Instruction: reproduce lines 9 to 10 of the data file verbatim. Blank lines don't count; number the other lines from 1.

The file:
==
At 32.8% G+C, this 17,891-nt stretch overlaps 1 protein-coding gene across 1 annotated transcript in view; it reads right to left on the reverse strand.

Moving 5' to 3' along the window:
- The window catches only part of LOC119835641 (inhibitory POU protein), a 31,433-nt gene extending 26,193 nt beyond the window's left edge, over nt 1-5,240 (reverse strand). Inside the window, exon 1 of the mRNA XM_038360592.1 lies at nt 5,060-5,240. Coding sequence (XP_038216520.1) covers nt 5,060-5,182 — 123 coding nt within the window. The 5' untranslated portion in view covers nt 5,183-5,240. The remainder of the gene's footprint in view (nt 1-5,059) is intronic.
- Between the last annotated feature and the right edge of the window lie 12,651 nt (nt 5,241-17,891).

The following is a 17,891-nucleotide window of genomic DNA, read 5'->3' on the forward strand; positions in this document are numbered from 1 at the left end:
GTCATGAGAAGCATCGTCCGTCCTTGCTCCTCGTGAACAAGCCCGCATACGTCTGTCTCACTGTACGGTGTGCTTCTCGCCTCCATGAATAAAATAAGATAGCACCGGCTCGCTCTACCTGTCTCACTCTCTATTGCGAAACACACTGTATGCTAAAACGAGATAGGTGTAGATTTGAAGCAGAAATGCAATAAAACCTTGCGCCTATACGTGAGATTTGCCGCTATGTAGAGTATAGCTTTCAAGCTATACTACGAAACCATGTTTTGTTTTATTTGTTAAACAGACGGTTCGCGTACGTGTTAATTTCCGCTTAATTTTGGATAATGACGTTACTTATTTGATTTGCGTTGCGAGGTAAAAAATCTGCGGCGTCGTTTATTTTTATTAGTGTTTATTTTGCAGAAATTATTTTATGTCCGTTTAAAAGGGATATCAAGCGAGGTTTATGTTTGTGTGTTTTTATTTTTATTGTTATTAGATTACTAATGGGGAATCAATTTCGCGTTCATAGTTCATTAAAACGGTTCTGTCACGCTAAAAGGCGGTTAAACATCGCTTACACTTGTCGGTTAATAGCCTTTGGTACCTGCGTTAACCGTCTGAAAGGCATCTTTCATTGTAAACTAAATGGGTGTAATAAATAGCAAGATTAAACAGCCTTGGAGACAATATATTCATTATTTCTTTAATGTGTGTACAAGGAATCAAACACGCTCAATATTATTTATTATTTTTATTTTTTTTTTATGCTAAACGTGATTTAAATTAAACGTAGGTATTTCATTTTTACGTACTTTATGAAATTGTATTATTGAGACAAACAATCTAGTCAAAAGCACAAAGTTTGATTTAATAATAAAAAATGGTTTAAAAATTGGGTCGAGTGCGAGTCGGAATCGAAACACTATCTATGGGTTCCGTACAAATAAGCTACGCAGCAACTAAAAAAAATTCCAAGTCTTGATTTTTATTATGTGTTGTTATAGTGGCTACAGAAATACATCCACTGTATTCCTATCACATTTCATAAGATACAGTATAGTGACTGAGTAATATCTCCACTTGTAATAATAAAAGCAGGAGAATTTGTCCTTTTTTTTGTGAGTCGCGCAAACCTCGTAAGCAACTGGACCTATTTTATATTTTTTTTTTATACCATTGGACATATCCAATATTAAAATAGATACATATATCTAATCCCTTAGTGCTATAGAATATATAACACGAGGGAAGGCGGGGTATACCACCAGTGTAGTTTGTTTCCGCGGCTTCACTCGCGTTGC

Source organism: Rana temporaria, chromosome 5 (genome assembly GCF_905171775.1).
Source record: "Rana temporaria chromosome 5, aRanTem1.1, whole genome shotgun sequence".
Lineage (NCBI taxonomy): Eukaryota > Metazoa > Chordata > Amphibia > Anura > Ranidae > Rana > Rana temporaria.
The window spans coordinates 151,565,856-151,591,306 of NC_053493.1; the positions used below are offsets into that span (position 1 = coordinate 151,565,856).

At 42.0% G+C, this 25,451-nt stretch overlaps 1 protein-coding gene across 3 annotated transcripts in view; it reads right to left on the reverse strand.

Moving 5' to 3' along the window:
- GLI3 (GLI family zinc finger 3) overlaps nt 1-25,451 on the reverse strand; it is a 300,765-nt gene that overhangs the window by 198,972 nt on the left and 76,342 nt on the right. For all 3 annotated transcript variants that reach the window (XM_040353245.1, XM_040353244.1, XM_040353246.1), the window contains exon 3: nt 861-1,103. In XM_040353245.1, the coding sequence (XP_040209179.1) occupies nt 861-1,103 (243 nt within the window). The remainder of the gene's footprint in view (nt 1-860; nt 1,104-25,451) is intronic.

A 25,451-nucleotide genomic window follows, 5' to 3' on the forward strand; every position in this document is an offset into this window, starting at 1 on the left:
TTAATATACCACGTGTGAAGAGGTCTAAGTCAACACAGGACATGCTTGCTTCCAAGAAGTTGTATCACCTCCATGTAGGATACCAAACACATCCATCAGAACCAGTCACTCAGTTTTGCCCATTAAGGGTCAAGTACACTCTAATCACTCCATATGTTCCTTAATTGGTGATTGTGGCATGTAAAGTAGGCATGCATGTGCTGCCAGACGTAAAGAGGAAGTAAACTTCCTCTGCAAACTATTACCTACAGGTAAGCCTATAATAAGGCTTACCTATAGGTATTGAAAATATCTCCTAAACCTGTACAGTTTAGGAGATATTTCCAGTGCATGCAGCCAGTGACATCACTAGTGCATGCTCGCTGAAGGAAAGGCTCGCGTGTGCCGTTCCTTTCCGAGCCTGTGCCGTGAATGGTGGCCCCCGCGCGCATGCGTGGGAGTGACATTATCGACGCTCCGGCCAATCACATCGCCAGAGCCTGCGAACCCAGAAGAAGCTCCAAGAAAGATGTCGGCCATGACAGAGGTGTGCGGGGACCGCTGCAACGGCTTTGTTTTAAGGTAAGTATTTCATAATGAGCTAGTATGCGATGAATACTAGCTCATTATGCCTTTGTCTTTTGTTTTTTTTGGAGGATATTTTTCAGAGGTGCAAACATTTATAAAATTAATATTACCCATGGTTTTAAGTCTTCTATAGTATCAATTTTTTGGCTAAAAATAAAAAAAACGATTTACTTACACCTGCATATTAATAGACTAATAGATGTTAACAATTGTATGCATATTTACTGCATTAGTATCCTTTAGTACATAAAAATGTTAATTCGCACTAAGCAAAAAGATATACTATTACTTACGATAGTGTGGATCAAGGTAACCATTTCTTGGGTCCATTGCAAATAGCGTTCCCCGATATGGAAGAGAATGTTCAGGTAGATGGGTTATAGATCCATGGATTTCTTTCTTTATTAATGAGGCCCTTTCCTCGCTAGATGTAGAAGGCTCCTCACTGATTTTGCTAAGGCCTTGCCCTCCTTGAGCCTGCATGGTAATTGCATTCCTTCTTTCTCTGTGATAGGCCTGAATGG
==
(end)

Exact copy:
Lineage (NCBI taxonomy): Eukaryota > Metazoa > Chordata > Amphibia > Anura > Ranidae > Rana > Rana temporaria.
The window spans coordinates 151,565,856-151,591,306 of NC_053493.1; the positions used below are offsets into that span (position 1 = coordinate 151,565,856).